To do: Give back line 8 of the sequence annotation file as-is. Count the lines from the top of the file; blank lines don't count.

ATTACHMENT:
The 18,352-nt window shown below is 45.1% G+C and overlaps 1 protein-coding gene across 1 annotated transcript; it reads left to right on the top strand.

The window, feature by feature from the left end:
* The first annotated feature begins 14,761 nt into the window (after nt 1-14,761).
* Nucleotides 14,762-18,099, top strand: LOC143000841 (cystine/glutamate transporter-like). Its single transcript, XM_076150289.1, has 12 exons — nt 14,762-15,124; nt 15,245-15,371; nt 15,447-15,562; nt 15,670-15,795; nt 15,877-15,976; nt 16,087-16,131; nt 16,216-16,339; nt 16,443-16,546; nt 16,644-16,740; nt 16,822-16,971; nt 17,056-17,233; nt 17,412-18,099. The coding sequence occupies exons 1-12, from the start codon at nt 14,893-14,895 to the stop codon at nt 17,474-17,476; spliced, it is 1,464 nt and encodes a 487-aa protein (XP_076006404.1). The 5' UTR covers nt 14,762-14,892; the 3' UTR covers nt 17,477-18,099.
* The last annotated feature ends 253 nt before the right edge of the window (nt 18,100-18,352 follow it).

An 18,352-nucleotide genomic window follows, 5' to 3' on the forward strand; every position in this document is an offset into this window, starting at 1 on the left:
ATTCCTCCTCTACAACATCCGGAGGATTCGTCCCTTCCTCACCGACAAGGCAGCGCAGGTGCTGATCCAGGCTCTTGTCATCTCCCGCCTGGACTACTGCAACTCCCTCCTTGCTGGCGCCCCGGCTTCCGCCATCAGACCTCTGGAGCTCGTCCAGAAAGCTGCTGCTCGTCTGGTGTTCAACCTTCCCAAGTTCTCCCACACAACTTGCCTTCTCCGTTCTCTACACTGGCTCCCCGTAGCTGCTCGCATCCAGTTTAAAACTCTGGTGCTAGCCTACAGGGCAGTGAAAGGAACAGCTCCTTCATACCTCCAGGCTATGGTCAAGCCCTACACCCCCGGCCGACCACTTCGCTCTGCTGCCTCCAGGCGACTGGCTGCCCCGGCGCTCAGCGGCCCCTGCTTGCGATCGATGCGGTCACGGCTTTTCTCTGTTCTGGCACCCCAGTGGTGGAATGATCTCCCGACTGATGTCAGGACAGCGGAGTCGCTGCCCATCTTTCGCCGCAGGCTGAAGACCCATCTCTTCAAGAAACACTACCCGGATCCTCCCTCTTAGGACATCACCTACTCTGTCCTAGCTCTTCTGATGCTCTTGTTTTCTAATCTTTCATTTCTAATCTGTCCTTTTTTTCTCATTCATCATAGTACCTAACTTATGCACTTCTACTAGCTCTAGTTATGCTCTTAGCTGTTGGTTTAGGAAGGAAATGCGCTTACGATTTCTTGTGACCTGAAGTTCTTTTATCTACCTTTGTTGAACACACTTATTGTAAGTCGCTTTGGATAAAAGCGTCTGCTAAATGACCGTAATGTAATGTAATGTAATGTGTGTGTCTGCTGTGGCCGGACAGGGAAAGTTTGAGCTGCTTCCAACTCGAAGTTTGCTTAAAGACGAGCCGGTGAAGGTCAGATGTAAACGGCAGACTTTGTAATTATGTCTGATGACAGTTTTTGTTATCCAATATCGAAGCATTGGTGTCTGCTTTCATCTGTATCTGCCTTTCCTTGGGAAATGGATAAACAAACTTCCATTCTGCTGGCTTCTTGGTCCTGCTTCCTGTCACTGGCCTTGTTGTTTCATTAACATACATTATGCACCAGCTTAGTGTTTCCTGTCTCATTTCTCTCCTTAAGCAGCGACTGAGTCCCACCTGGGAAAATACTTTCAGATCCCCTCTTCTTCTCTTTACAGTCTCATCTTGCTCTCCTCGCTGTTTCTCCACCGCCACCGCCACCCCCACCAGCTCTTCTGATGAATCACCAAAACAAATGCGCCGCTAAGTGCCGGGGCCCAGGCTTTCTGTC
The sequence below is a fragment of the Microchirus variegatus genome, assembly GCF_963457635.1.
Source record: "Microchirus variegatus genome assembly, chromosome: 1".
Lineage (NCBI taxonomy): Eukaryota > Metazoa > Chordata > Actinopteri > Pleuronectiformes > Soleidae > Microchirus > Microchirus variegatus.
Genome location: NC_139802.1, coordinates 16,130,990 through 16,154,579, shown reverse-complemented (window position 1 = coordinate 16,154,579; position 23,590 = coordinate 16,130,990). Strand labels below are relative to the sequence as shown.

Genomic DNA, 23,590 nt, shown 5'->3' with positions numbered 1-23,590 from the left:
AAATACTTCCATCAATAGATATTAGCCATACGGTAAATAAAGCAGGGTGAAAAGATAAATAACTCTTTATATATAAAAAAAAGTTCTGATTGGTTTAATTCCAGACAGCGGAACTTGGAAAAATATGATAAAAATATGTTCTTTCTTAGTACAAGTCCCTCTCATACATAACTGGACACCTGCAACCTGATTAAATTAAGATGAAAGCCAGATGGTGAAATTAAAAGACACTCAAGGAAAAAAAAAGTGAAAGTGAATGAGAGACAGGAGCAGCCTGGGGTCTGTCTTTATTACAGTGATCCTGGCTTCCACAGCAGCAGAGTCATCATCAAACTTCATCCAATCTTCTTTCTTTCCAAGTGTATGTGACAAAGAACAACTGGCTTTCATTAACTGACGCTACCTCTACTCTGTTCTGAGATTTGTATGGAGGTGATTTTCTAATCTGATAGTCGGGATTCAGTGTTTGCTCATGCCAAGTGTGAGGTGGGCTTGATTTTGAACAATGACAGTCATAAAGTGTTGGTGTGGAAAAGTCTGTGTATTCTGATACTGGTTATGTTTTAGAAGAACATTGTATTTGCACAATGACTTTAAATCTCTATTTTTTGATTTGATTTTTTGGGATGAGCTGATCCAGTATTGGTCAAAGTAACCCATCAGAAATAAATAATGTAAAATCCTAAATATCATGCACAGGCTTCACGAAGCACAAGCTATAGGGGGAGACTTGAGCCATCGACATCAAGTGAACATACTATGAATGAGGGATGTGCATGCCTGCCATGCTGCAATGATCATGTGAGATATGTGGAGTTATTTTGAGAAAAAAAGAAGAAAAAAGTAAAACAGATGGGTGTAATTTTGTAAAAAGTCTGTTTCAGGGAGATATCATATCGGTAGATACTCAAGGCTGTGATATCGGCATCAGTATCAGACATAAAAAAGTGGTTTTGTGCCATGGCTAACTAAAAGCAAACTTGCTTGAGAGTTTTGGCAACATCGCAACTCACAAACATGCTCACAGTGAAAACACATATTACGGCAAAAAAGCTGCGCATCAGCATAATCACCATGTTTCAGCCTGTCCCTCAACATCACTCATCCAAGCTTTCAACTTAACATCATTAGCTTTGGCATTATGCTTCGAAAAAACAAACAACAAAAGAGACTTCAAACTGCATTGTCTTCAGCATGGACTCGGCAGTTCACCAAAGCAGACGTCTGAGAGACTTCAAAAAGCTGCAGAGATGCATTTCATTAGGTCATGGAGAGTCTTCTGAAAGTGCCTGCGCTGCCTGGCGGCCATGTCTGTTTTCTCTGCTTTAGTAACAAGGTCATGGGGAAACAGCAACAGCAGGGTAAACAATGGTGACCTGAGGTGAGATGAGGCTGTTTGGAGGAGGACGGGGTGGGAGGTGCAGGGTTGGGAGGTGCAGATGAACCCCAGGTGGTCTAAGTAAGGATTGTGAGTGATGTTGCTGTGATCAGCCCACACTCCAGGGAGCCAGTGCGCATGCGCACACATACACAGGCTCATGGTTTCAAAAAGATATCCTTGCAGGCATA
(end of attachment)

The sequence below is a fragment of the Microchirus variegatus genome, assembly GCF_963457635.1.